GRC advisor Webinar - Part 2
We have launched our GRC Advisor webinar series to strengthen and build on our existing, successful cooperation with consultancies. Both sides complement each other and profit immensely from extremely valuable, vast experience. This post will briefly summarize the key messages in Part 2 of our GRC Advisor webinar series by exploring both common obstacles and pitfalls as well as possible solutions.
Most companies start with the tool selection before the business projects have been completed. As a result, the processes and procedures continue to change while the requirement list is still being put together. This is normal in our opinion. The project team, however, should be meticulous in storing the different versions. Any changes should be obvious – for internal colleagues as well as external parties including vendors such as avedos.
Another important point is to bring very different requirement descriptions from various contributors into uniform structures with comparable levels of detail. Here it makes sense to describe a few examples from the individual categories in the requirement list so that all contributors know what is expected from them and their input can flow into a clear, standardized list.
We would be happy to provide feedback on the typical categorizations and requirements in today's market during the early stages of this process. Since working though these requirements and making tender bids is part of our daily business, we have a good overview of the changes taking place. Today, for example, requirements for artificial intelligence (AI) and machine learning are commonplace in calls for bids. A few years back, however, there were rarely an issue.
Another example is how the software is operated – either purchased licenses managed by the IT department or a cloud version hosted by avedos.
Call for bids:
Any vendor that receives a bid invitation needs to know as soon as possible if any changes or delays in the timelines should occur. In addition to adjusting our own resource planning, it is important to discuss what the changes to the timeline mean for the implementation and go-live date. Our experience has shown that calls for bids and selection deadlines are often delayed, but the go-live date remains the same. Accordingly, it makes sense to evaluate when a decision has to be made so that the go live date is not jeopardized.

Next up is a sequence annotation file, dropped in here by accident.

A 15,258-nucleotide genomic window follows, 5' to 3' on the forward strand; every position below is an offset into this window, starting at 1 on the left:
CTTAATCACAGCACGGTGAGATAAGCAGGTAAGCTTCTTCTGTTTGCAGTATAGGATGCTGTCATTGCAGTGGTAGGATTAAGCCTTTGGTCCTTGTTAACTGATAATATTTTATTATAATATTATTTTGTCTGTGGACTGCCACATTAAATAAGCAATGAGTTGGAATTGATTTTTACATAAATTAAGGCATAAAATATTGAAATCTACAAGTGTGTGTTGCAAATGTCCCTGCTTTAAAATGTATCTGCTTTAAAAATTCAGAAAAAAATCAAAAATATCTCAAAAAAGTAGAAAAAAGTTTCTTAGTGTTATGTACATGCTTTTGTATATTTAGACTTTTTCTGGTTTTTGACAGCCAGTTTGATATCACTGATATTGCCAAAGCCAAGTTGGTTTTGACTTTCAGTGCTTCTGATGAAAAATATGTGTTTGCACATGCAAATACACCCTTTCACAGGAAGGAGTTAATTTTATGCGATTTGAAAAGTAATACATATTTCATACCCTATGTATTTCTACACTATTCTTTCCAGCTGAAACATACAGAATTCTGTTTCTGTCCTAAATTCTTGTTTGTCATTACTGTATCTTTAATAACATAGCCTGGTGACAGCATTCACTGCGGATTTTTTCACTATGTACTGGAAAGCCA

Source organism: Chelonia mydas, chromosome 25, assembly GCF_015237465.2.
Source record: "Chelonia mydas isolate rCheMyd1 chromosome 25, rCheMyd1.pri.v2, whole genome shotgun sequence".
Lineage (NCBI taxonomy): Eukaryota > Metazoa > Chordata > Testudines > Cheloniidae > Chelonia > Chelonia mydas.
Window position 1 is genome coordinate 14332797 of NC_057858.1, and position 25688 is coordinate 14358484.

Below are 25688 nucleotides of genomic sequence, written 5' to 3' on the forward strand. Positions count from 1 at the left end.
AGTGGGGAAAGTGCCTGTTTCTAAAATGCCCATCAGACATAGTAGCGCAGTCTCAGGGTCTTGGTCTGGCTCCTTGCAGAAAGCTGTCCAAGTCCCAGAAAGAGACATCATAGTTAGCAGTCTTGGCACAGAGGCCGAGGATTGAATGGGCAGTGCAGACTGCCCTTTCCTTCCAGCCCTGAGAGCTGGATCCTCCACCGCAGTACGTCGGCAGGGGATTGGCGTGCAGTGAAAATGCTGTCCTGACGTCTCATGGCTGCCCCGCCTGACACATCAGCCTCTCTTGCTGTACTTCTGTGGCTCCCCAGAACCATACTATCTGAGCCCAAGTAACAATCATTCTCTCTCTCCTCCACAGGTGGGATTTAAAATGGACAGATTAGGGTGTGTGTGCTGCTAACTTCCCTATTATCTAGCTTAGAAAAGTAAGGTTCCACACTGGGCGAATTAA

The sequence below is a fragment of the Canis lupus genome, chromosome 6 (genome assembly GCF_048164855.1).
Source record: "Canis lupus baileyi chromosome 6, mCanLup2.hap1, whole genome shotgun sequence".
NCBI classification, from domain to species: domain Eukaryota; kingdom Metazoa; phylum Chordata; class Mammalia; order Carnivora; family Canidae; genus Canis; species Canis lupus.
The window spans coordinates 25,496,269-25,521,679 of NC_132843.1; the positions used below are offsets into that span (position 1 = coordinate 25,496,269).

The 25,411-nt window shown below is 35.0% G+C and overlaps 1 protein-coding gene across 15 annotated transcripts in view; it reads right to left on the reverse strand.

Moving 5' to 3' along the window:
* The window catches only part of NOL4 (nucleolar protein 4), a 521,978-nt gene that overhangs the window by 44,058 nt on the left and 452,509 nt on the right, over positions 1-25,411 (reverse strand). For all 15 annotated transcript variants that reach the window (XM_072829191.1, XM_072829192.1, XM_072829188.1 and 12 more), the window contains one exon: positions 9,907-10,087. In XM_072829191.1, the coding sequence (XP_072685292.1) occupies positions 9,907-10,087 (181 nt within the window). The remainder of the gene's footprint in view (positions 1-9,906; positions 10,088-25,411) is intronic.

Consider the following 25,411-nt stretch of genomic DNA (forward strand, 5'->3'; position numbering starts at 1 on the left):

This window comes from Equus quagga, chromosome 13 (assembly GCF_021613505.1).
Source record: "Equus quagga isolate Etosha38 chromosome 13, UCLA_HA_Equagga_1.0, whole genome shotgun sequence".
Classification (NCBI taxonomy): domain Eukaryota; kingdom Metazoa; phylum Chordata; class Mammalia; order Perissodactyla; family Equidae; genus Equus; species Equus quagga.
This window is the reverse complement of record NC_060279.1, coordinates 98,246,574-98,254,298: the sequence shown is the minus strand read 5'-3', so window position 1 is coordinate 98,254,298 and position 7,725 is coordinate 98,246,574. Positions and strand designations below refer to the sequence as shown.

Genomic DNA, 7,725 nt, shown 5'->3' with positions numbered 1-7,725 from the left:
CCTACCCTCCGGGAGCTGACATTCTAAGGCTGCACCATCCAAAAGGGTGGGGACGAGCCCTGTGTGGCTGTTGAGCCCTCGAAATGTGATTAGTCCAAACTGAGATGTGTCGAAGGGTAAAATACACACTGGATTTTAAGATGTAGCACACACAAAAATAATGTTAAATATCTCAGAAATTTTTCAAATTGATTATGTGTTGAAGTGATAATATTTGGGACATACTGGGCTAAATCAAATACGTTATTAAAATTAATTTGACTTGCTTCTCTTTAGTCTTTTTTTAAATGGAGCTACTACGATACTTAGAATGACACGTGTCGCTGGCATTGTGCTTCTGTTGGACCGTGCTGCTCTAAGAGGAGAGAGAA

Many times, a final check and review also takes place before the decision is made. Here we are happy to assist our clients with important rules as well as constructive arguments and insights that have helped many other clients. One discussion that often arises, for example, is whether to purchase specialized software or develop the GRC software in house. We would be glad to support you with our wealth of experience in this regard.
Evaluation and selection:
The offer presentation plays a crucial role in evaluating and selecting a vendor. What is important here is to ensure that the vendors are comparable by defining a very clear and detailed use case. We also recommend briefing the participants prior to the actual offer presentation in order to focus on the key criteria for making the decision. It is also essential for us to know the main focus so that we can tailor our presentation accordingly. If desired, we would be happy to help work out the agenda. We have conducted many offer presentations and know in which directions the discussion can head. It helps to keep these points in mind at the very beginning to avoid surprises at a later time.
The figure above summarizes the reasons why precise and detailed requirements are so critical for our work. For starters, they allow us to draft a customized offer and address all key points in our offer presentation. We always customize our demos based on the client’s own story. Any mockups or screenshots showing examples or listing the actual fields help us explain the mandatory requirements.
Calculating the scope of services is the most important point on the agenda. This is often a decisive factor that is heavily weighted in the scoring models. We work through the requirements in detail in order to learn as much about the approach, workflow, touchpoints, interfaces, dependencies, etc. as possible. Our calculations are based on this information and address key decisions – for example, if the requirements can be configured within the standard software functionality or custom coding is required.
Example: GRC integration focusing on links between individual processes
A client requested an offer for deploying risk2value as the leading platform for all GRC-related topics within the company. Our focus at the beginning of the project was enterprise risk management, followed by the internal control system and later information security and data protection. The risks and actions that are recorded in the ERM are directly tied to information security, where their relevancy is categorized and a brief business impact analysis is defined. The ICS also is linked to the ERM. The effects of the controls are mapped as the process risks, which are consolidated into corporate risks and the respective mitigating effects are tallied into the risk evaluation. In the coming months, the client intends to add internal audits and compliance to the software. We will keep you updated on the latest developments.